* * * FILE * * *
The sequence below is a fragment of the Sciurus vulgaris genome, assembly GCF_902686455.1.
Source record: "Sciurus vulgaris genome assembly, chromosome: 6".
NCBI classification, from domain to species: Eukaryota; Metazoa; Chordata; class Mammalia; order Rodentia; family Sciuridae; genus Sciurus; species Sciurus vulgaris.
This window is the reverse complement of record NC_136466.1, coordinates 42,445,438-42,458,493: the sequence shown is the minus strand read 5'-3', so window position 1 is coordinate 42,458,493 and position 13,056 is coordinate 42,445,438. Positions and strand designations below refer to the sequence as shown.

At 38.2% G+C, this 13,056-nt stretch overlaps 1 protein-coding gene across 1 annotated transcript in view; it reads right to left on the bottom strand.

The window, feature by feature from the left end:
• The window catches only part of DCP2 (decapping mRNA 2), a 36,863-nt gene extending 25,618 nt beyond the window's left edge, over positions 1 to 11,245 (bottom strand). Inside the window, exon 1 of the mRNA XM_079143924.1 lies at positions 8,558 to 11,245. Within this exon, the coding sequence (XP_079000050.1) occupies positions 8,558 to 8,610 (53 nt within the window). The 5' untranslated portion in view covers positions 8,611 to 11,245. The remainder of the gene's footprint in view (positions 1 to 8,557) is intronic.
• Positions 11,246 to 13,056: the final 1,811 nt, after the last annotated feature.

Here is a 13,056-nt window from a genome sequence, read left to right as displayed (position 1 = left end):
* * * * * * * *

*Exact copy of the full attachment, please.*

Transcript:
The sequence below is a fragment of the Sciurus vulgaris genome, assembly GCF_902686455.1.
Source record: "Sciurus vulgaris genome assembly, chromosome: 6".
NCBI classification, from domain to species: Eukaryota; Metazoa; Chordata; class Mammalia; order Rodentia; family Sciuridae; genus Sciurus; species Sciurus vulgaris.
This window is the reverse complement of record NC_136466.1, coordinates 42,445,438-42,458,493: the sequence shown is the minus strand read 5'-3', so window position 1 is coordinate 42,458,493 and position 13,056 is coordinate 42,445,438. Positions and strand designations below refer to the sequence as shown.

At 38.2% G+C, this 13,056-nt stretch overlaps 1 protein-coding gene across 1 annotated transcript in view; it reads right to left on the bottom strand.

The window, feature by feature from the left end:
• The window catches only part of DCP2 (decapping mRNA 2), a 36,863-nt gene extending 25,618 nt beyond the window's left edge, over positions 1 to 11,245 (bottom strand). Inside the window, exon 1 of the mRNA XM_079143924.1 lies at positions 8,558 to 11,245. Within this exon, the coding sequence (XP_079000050.1) occupies positions 8,558 to 8,610 (53 nt within the window). The 5' untranslated portion in view covers positions 8,611 to 11,245. The remainder of the gene's footprint in view (positions 1 to 8,557) is intronic.
• Positions 11,246 to 13,056: the final 1,811 nt, after the last annotated feature.

Here is a 13,056-nt window from a genome sequence, read left to right as displayed (position 1 = left end):